The attackers weren't always able to make off with cash or bank account data after successfully breaching a financial institution last year. The same group of attackers also broke into TSYS, currently the world's second largest credit and debit card processor on March 8, 2008.
TSYS spokesman Cyle Mims said the break-in was quickly detected and contained by the company's security staff.
"We found out about it and corrected it within hours, and no proprietary data of any kind was taken," Mims said, adding that the FBI contacted the company several months later to inform them that TSYS systems may have been targeted.
Attackers in this group also went after FirstData ATM Services, a division of Greenwood Village, Colo., based payment processor First Data Corp., which provides technology-based ATM and POS solutions to financial institutions and independent sales organizations nationwide.
A spokeswoman for the FirstData declined to say whether the attackers were successful in breaking in. The company would say only that no personal data was stolen.
"As with many other commercial Web sites, firstdataatm.com experiences unauthorized attempts to access information contained within the site," the company said in a written statement. "Our security infrastructure has been able to detect and prevent the unauthorized access of any personal information from the site."
Experts say a different cyber-crime gang operating out of Eastern Europe was responsible for what may turn out to be last year's biggest cyber heist. Princeton, N.J., based credit card processor Heartland Payment Systems disclosed on Jan. 20 that hackers had breached its systems last summer, planting malicious software designed to capture and secretly siphon account numbers as they traversed the company's internal processing networks.
Heartland, which processes roughly 100 million credit and debit card transactions per month, hasn't disclosed how many accounts may have been compromised. Company officials declined to comment for this story, citing pending class-action litigation against Heartland by entities affected by the breach. But so far, more than 600 banks have reported cards compromised as a result of the Heartland breach, according to Bankinfosecurity.com.
Steve Santorelli, director of investigations at Team Cymru, a small group of researchers who work to discover who is behind Internet crime, said the hackers behind the Heartland breach and the other break-ins mentioned in this story appear to have been aware of one another and unofficially divided up targets.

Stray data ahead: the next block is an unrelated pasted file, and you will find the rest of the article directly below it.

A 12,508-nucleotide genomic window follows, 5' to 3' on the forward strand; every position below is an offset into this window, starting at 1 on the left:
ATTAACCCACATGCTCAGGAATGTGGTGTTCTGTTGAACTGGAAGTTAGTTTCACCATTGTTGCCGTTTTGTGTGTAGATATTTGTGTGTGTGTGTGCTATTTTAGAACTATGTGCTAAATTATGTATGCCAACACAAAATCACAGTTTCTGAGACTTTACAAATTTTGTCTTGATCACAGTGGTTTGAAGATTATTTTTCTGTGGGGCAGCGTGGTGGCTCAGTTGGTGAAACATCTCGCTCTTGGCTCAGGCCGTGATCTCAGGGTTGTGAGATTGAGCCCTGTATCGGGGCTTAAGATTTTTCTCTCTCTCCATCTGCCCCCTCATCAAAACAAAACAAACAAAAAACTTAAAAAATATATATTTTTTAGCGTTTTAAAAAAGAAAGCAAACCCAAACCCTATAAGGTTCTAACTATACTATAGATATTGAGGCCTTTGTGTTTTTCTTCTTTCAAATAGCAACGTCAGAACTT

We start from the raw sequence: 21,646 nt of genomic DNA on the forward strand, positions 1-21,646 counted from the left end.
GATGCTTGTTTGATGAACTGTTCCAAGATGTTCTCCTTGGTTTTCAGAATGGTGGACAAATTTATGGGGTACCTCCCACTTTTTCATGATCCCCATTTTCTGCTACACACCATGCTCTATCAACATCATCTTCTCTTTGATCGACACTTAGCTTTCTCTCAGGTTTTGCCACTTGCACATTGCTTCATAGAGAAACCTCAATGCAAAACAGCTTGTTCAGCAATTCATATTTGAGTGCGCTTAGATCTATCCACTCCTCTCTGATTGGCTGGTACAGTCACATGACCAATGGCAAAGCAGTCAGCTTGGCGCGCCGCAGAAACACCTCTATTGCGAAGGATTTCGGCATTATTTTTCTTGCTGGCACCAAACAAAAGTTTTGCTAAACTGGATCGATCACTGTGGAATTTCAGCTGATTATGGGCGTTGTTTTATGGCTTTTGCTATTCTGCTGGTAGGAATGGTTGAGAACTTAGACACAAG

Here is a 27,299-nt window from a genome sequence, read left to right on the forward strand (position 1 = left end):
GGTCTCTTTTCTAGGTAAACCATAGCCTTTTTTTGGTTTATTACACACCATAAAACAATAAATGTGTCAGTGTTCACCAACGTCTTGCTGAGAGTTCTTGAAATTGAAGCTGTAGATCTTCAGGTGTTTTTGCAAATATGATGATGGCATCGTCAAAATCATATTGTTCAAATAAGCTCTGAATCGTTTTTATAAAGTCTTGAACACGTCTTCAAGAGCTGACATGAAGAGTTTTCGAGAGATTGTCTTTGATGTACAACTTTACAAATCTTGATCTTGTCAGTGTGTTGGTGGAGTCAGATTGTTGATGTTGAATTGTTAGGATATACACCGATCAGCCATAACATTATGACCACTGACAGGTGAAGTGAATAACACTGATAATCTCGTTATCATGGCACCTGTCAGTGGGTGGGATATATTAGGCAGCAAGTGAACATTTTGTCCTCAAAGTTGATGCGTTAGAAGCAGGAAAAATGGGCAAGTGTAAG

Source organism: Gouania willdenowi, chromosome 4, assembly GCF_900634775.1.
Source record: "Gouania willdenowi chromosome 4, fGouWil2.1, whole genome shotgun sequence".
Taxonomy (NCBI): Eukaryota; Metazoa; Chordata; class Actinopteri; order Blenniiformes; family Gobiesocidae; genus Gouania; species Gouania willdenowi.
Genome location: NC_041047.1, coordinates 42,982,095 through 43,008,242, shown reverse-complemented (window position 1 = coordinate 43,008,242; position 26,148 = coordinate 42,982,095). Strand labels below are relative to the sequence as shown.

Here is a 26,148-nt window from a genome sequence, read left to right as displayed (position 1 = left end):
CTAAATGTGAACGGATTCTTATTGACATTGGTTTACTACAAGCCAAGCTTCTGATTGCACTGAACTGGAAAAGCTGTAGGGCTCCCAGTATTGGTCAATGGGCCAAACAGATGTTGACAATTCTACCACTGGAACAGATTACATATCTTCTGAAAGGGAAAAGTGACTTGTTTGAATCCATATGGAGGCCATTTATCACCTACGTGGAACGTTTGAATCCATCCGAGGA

"There seem, on the face of anecdotal observations, to be at least two main groups behind many of the major database compromises of recent years," Santorelli said. "Both groups appear to be giving each other a wide berth to not to step on each others' toes."
In Feb. 2009, the Secret Service and FBI issued a rare joint advisory through VISA's Web site, warning banks and retailers about the techniques the hackers were using and some of telltale signs that hackers may have broken in.
"Over the past year, there has been a considerable spike in cyber attacks against the financial services and the online retail industry," the advisory begins. It goes on to list a variety of methods online merchants can use to detect and block the most common types of attacks.
In all of specific attacks mentioned above, the methods used and tools used by the hackers were remarkably similar: The crooks scanned hundreds of financial company Web sites or partner sites for known security holes. Once they had exploited those holes and had made their way to the target's internal network, the attackers would install a variety of hacking tools and begin mapping the network.
According to the FBI and Secret Service, those tools usually included "sniffer" programs designed to capture credit and debit card information flowing across the bank or processor's internal networks. In addition, the crooks also installed "beacons" that allowed the attackers to connect back to the hacked sites in the future, as well as offload stolen data.
Verizon's Sartin, said hackers last year mostly went after entities that held large stores of debit card information and corresponding PINs, information that criminals could use to extract cash from ATMs once they had imprinted the stolen data on fabricated cards.
Unlike credit card fraud, debit card fraud often hits consumers directly in the pocketbook.
"ATM fraud is a much different story, because meanwhile your cash assets are missing and the burden is now on you to prove that it wasn't you who took all the money out of the account," Sartin said.
Nicholas Percoco, vice president of SpiderLabs, the incident response department at Chicago-based security vendor Trustwave, said that the methods described by federal investigators are consistent with a large number of the successful break-ins they examined.
Percoco said a majority of the breaches at financial institutions last year show strong signs of being the work of organized criminal gangs in Russia and Eastern Europe.
In August 2008, the Justice Department announced its largest identity theft and hacking case ever prosecuted, against 11 members of what it called "international hacking rings" allegedly responsible for the theft and sale of more than 40 million debit and credit card numbers stolen from various retailers, including JX Companies, BJ's Wholesale Club, OfficeMax, Boston Market, Barnes & Noble, Sports Authority, Forever 21 and DSW.
Sartin said that regardless of whether the criminals behind these attacks are apprehended, the breach reports from last year will be trickling in for some time, while other breaches may never be disclosed.
"About a third of the breaches investigated by our team last year are publicly disclosed. More, especially those toward the end of the year, are likely to follow. Others will likely remain unknown to the world as they do not fall under any legal disclosure requirements," he said.